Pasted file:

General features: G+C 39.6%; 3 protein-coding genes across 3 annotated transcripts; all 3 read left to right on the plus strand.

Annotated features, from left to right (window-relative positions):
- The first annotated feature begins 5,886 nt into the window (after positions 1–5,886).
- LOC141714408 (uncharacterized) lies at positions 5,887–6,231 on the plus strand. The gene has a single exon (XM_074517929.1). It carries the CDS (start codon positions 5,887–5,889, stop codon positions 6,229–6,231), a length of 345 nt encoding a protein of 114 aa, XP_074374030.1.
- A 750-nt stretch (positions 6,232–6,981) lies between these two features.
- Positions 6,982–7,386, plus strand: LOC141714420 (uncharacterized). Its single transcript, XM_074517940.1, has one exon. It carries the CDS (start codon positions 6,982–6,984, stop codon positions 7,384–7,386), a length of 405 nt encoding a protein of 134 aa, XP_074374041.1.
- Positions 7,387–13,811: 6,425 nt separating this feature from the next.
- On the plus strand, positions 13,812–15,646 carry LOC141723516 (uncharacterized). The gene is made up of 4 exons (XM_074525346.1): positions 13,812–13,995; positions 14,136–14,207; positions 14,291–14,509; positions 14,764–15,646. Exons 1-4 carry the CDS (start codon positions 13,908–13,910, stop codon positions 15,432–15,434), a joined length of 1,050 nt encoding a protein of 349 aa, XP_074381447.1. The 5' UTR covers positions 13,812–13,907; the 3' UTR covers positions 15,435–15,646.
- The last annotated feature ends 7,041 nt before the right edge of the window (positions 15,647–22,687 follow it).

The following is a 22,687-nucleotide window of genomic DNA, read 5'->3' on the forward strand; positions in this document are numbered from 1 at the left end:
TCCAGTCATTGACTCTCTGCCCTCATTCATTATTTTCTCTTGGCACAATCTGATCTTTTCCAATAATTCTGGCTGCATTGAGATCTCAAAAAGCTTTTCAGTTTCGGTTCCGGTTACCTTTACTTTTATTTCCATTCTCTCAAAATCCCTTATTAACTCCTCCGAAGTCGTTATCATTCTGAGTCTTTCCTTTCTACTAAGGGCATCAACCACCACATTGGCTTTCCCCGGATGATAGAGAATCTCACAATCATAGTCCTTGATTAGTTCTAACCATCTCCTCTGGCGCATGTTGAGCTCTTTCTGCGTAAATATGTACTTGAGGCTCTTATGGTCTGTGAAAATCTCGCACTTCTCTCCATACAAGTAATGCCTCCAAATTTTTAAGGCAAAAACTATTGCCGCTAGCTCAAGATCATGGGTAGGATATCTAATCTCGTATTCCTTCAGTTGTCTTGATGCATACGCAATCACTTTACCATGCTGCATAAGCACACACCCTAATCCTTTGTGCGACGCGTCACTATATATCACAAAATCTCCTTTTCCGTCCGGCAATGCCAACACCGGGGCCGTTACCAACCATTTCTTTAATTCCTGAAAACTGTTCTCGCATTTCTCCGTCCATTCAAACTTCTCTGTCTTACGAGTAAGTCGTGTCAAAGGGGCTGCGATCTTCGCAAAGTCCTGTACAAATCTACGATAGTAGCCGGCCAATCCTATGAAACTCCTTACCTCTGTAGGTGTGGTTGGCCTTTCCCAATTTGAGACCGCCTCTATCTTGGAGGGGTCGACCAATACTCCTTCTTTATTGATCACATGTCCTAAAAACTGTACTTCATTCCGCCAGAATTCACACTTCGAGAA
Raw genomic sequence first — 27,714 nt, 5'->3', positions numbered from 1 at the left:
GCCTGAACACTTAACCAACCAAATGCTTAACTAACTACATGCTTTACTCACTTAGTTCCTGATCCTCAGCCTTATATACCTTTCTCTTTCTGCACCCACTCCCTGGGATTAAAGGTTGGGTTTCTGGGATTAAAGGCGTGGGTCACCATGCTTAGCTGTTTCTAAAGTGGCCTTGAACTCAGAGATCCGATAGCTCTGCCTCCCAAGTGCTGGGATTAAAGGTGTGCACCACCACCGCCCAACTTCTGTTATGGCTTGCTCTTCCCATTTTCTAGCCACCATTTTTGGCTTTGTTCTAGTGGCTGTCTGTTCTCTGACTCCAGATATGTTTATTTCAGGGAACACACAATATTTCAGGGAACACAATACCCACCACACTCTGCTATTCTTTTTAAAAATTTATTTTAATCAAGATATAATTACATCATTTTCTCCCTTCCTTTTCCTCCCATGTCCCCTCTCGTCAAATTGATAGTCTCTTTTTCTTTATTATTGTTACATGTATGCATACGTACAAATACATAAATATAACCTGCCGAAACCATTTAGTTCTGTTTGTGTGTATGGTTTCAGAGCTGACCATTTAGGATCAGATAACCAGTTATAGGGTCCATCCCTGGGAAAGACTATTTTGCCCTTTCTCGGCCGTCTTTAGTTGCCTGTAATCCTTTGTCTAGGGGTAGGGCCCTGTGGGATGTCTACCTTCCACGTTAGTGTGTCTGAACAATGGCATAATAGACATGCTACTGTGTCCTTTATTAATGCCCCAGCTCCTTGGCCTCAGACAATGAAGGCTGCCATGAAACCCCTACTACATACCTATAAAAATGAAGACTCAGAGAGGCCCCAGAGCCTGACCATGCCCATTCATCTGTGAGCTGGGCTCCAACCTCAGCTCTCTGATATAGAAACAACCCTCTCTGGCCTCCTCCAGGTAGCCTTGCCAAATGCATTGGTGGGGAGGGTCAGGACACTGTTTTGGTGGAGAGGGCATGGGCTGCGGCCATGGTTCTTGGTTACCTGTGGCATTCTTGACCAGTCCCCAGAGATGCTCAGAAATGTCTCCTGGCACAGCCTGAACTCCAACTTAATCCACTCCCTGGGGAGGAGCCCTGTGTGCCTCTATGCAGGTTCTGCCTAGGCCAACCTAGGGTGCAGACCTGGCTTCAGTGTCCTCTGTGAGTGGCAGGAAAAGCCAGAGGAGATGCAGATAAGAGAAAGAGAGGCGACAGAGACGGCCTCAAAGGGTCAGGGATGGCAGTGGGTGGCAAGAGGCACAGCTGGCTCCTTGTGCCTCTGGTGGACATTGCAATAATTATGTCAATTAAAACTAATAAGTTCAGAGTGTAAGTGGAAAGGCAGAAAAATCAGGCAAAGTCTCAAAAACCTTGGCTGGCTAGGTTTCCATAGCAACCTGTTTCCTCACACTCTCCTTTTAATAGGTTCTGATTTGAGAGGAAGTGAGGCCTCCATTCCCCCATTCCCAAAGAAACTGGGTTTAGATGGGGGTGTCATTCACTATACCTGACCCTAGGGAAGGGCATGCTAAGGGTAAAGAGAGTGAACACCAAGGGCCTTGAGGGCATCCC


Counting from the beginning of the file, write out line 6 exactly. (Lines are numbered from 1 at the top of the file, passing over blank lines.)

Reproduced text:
- Positions 6,982–7,386, plus strand: LOC141714420 (uncharacterized). Its single transcript, XM_074517940.1, has one exon. It carries the CDS (start codon positions 6,982–6,984, stop codon positions 7,384–7,386), a length of 405 nt encoding a protein of 134 aa, XP_074374041.1.